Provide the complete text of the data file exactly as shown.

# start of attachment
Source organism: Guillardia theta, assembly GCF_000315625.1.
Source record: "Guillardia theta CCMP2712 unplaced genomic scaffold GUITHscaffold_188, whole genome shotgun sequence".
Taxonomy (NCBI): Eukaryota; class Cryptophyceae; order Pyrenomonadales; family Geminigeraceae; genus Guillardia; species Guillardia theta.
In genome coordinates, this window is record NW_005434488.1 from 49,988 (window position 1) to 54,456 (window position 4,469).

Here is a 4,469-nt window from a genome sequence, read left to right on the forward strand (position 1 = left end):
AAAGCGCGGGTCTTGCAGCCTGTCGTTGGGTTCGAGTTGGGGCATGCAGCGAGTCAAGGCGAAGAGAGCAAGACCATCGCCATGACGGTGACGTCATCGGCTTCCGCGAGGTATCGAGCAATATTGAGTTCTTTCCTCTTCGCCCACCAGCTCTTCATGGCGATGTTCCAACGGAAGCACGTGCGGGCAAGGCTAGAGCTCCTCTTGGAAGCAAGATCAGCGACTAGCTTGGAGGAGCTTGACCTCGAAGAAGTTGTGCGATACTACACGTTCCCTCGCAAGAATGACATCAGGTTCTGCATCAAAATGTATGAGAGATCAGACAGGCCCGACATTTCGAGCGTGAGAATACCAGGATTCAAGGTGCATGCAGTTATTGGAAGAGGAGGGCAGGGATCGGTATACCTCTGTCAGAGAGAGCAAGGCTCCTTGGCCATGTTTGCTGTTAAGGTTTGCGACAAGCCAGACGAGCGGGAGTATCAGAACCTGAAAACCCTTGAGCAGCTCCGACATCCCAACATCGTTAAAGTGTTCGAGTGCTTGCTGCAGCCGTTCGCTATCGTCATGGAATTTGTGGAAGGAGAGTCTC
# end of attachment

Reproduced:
Source organism: Guillardia theta, assembly GCF_000315625.1.
Source record: "Guillardia theta CCMP2712 unplaced genomic scaffold GUITHscaffold_188, whole genome shotgun sequence".
Taxonomy (NCBI): Eukaryota; class Cryptophyceae; order Pyrenomonadales; family Geminigeraceae; genus Guillardia; species Guillardia theta.
In genome coordinates, this window is record NW_005434488.1 from 49,988 (window position 1) to 54,456 (window position 4,469).

Here is a 4,469-nt window from a genome sequence, read left to right on the forward strand (position 1 = left end):
AAAGCGCGGGTCTTGCAGCCTGTCGTTGGGTTCGAGTTGGGGCATGCAGCGAGTCAAGGCGAAGAGAGCAAGACCATCGCCATGACGGTGACGTCATCGGCTTCCGCGAGGTATCGAGCAATATTGAGTTCTTTCCTCTTCGCCCACCAGCTCTTCATGGCGATGTTCCAACGGAAGCACGTGCGGGCAAGGCTAGAGCTCCTCTTGGAAGCAAGATCAGCGACTAGCTTGGAGGAGCTTGACCTCGAAGAAGTTGTGCGATACTACACGTTCCCTCGCAAGAATGACATCAGGTTCTGCATCAAAATGTATGAGAGATCAGACAGGCCCGACATTTCGAGCGTGAGAATACCAGGATTCAAGGTGCATGCAGTTATTGGAAGAGGAGGGCAGGGATCGGTATACCTCTGTCAGAGAGAGCAAGGCTCCTTGGCCATGTTTGCTGTTAAGGTTTGCGACAAGCCAGACGAGCGGGAGTATCAGAACCTGAAAACCCTTGAGCAGCTCCGACATCCCAACATCGTTAAAGTGTTCGAGTGCTTGCTGCAGCCGTTCGCTATCGTCATGGAATTTGTGGAAGGAGAGTCTC